Otta S.K.,Central Institute of Brackishwater Aquaculture and 75 Santhome High Road
Indian Journal of Virology | Year: 2012
Protein-protein interaction studies have been widely used in several fields to characterize an unknown protein. This in turn helps to find out several pathways to understand a complex mechanism or discover a drug for treatment. Among the methods, yeast two-hybrid has widely been used in human, animal and plant research studies. This aspect of research has also been found useful in understanding the shrimp virus gene function. With respect to White spot syndrome virus, interaction studies have been applied to elucidate virus structure, understand the mode of entry of the virus, mechanism of virus replication and also to discover some of the host anti-viral proteins. Interaction studies on other shrimp viruses are scanty and only few reports available on Yellow head virus and Taura syndrome virus. All these findings are still in preliminary stage and lot more studies are necessary to have the clear picture. Protein interaction research on other shrimp viruses are still lacking. Considering all these, it appears that this field of research has a wide scope to understand the virulence mechanism of shrimp viruses where very little information is available till date. © 2012 Indian Virological Society.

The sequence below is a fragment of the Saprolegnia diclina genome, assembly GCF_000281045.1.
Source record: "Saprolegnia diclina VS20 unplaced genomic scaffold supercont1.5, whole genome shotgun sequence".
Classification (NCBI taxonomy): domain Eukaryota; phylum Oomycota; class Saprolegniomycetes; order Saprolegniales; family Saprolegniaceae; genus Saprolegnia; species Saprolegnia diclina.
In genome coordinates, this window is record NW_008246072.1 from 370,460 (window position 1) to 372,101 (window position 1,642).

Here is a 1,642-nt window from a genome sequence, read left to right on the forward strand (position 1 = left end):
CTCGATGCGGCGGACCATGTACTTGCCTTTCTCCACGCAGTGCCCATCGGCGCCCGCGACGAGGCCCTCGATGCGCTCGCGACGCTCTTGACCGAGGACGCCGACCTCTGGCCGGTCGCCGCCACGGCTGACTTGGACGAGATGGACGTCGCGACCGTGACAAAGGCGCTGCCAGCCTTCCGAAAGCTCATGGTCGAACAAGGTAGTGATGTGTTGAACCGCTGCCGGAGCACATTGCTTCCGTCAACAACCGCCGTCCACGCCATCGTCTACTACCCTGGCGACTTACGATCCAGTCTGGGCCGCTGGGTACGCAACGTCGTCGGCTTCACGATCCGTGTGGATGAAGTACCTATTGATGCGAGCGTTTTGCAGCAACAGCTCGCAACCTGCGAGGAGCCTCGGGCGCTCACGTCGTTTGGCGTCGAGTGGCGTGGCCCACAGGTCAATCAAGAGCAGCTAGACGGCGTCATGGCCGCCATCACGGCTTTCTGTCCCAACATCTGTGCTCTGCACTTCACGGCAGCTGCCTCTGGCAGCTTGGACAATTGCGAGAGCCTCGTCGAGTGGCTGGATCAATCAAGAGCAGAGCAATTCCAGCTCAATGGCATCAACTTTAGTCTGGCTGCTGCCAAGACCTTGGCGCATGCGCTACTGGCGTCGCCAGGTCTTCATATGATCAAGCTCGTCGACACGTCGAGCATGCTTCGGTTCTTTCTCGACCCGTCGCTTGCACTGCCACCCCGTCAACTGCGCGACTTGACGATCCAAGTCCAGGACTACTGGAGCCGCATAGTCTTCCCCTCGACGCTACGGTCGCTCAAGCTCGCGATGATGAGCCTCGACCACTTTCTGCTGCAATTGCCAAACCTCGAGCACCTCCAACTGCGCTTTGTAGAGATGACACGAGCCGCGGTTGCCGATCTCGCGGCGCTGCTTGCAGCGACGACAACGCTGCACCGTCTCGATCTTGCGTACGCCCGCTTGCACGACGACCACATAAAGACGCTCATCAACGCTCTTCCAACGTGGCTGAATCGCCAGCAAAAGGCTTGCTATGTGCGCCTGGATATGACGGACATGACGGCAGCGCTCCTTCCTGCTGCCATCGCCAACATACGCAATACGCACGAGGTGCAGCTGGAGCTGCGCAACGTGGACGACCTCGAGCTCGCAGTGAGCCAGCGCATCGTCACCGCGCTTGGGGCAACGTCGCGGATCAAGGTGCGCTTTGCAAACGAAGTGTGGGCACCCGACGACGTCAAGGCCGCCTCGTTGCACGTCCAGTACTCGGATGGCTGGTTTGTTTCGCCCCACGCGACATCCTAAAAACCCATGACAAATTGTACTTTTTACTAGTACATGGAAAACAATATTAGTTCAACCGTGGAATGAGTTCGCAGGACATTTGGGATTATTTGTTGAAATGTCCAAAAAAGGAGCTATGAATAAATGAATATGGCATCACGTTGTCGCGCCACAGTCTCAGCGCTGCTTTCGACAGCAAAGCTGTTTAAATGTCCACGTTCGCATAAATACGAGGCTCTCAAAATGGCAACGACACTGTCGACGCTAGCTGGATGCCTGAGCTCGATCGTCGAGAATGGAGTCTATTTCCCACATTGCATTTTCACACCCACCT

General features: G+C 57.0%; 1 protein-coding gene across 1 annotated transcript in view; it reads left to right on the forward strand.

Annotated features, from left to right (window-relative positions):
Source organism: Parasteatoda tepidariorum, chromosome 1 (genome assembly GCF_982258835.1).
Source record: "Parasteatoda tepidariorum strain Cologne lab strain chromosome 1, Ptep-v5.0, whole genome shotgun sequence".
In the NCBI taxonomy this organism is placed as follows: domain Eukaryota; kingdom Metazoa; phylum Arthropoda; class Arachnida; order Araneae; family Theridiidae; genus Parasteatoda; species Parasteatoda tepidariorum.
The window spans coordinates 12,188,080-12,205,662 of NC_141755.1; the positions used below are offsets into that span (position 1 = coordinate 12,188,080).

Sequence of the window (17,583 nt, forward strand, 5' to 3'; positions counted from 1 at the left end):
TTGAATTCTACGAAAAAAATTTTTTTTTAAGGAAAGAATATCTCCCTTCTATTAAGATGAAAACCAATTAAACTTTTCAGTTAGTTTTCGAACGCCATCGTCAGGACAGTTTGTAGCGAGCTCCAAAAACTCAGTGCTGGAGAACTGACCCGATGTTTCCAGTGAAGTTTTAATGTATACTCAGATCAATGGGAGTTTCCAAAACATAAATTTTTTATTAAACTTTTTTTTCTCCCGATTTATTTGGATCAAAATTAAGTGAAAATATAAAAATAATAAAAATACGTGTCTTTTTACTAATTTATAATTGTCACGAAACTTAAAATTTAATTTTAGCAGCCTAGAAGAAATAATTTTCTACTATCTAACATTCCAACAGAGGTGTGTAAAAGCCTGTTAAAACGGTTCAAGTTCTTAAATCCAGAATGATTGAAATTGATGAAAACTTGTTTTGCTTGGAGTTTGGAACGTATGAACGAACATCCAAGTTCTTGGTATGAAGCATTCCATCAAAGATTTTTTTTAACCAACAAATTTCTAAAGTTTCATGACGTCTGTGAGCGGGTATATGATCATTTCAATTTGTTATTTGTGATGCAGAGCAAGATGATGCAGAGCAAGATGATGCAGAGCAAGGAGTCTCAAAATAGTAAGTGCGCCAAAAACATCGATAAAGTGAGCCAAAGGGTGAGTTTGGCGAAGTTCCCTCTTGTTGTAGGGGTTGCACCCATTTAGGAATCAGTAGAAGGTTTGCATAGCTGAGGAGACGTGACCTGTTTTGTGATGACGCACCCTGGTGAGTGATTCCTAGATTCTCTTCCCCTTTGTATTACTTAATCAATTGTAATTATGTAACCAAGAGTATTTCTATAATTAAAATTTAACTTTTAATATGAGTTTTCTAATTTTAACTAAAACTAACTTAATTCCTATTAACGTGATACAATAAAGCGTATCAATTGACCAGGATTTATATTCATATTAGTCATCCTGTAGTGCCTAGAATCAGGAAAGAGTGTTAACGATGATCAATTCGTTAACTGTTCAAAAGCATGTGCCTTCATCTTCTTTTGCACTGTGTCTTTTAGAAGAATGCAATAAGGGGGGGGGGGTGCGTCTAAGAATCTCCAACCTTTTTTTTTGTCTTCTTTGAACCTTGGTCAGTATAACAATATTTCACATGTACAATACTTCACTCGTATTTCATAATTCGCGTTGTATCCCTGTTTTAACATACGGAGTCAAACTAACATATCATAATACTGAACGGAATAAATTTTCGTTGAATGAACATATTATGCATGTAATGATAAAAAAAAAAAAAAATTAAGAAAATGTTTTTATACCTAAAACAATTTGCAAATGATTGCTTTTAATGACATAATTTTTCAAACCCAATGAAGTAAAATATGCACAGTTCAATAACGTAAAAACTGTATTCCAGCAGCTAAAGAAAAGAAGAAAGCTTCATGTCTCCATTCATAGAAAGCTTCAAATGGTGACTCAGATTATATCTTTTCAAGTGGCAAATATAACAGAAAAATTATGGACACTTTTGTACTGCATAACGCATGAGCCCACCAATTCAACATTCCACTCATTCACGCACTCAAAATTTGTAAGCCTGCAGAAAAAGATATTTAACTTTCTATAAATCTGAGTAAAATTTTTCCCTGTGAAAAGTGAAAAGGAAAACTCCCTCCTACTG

Dineshkumar N.,Central Institute of Brackishwater Aquaculture and 75 Santhome High Road |
Saravanakumar C.,Central Institute of Brackishwater Aquaculture and 75 Santhome High Road |
Vasanth M.,Central Institute of Brackishwater Aquaculture and 75 Santhome High Road |
Muralidhar M.,Central Institute of Brackishwater Aquaculture and 75 Santhome High Road |
Alavandi S.V.,Central Institute of Brackishwater Aquaculture and 75 Santhome High Road
International Biodeterioration and Biodegradation | Year: 2014
Denitrifying bacteria in brackishwater shrimp culture pond sediments were isolated and characterized from a total of eight samples. Out of the 264 isolates obtained, only 108 (40.96%) were positive for nitrate reduction and only 14 (12.96%) were positive for both nitrate and nitrite reduction. These fourteen isolates have been characterized based on complete reduction of nitrate to gas, presence of denitrification genes (nirS, nirK and nosZ), reverse transcriptase PCR for nirS gene and quantification of nitrous oxide after blocking the nitrous oxide reductase with acetylene. Out of the 14 isolates, nine were identified as Marinobacter spp., and the others belonged to Shewanella sp., Aquamicrobium sp., Marinimicrobium sp., Microbulbifer sp. and Janibacter sp. None of the denitrification genes could be detected in two of the isolates (CDN1 and 12) that reduced both nitrate and nitrite. RT-PCR analysis of all the Marinobacter isolates showed that nirS gene expression is better under anoxic than under oxic conditions indicating their ability to adapt to varying dissolved oxygen concentration. Results revealed that all the Marinobacter isolates are capable of denitrification under oxic, oxygen tolerant and anoxic conditions and indicated that nirS gene containing bacteria of the order Alteromonadales are one of the predominant denitrifying bacteria in brackishwater shrimp culture ponds of India. The study highlights the significance of such brackishwater ecosystems as study sites for future investigations on distribution and diversity of denitrifying bacteria and their role in the nitrogen cycle. © 2014 Elsevier Ltd.